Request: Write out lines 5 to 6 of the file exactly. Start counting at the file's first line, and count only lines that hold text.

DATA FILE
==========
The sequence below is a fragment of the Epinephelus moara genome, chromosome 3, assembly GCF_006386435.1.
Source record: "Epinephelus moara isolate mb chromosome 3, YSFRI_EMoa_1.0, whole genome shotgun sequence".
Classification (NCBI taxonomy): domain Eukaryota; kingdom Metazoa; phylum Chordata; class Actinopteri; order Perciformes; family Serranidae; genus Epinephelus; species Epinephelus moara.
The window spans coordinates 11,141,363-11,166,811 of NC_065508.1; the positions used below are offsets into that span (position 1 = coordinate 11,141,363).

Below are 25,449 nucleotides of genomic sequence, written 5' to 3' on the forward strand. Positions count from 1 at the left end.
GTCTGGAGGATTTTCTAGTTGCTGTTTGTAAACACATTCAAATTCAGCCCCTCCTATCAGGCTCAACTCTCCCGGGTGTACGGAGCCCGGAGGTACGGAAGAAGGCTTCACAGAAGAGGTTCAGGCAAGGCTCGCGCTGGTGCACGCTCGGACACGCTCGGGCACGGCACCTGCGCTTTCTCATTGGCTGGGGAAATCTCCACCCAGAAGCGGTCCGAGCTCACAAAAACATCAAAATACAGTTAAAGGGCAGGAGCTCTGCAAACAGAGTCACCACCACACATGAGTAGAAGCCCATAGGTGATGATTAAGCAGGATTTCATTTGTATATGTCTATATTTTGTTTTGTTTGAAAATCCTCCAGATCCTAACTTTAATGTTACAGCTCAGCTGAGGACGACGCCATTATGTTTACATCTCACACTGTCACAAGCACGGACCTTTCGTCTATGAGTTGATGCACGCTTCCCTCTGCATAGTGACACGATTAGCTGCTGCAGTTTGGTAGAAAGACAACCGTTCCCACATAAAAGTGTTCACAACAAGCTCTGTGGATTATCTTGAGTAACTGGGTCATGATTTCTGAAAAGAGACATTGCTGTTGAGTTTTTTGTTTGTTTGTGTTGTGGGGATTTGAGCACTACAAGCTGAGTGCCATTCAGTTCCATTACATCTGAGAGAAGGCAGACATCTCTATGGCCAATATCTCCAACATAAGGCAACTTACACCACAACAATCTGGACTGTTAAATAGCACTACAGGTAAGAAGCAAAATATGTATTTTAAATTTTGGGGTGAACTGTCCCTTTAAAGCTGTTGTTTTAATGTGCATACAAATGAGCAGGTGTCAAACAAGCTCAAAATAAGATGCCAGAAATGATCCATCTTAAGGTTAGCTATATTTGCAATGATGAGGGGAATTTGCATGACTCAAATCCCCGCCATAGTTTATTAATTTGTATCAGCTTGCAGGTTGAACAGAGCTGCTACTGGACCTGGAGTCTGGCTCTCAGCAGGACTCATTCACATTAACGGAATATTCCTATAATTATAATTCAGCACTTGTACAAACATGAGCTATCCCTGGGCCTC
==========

Below are 25,449 nucleotides of genomic sequence, written 5' to 3' on the forward strand. Positions count from 1 at the left end.
GTCTGGAGGATTTTCTAGTTGCTGTTTGTAAACACATTCAAATTCAGCCCCTCCTATCAGGCTCAACTCTCCCGGGTGTACGGAGCCCGGAGGTACGGAAGAAGGCTTCACAGAAGAGGTTCAGGCAAGGCTCGCGCTGGTGCACGCTCGGACACGCTCGGGCACGGCACCTGCGCTTTCTCATTGGCTGGGGAAATCTCCACCCAGAAGCGGTCCGAGCTCACAAAAACATCAAAATACAGTTAAAGGGCAGGAGCTCTGCAAACAGAGTCACCACCACACATGAGTAGAAGCCCATAGGTGATGATTAAGCAGGATTTCATTTGTATATGTCTATATTTTGTTTTGTTTGAAAATCCTCCAGATCCTAACTTTAATGTTACAGCTCAGCTGAGGACGACGCCATTATGTTTACATCTCACACTGTCACAAGCACGGACCTTTCGTCTATGAGTTGATGCACGCTTCCCTCTGCATAGTGACACGATTAGCTGCTGCAGTTTGGTAGAAAGACAACCGTTCCCACATAAAAGTGTTCACAACAAGCTCTGTGGATTATCTTGAGTAACTGGGTCATGATTTCTGAAAAGAGACATTGCTGTTGAGTTTTTTGTTTGTTTGTGTTGTGGGGATTTGAGCACTACAAGCTGAGTGCCATTCAGTTCCATTACATCTGAGAGAAGGCAGACATCTCTATGGCCAATATCTCCAACATAAGGCAACTTACACCACAACAATCTGGACTGTTAAATAGCACTACAGGTAAGAAGCAAAATATGTATTTTAAATTTTGGGGTGAACTGTCCCTTTAAAGCTGTTGTTTTAATGTGCATACAAATGAGCAGGTGTCAAACAAGCTCAAAATAAGATGCCAGAAATGATCCATCTTAAGGTTAGCTATATTTGCAATGATGAGGGGAATTTGCATGACTCAAATCCCCGCCATAGTTTATTAATTTGTATCAGCTTGCAGGTTGAACAGAGCTGCTACTGGACCTGGAGTCTGGCTCTCAGCAGGACTCATTCACATTAACGGAATATTCCTATAATTATAATTCAGCACTTGTACAAACATGAGCTATCCCTGGGCCTC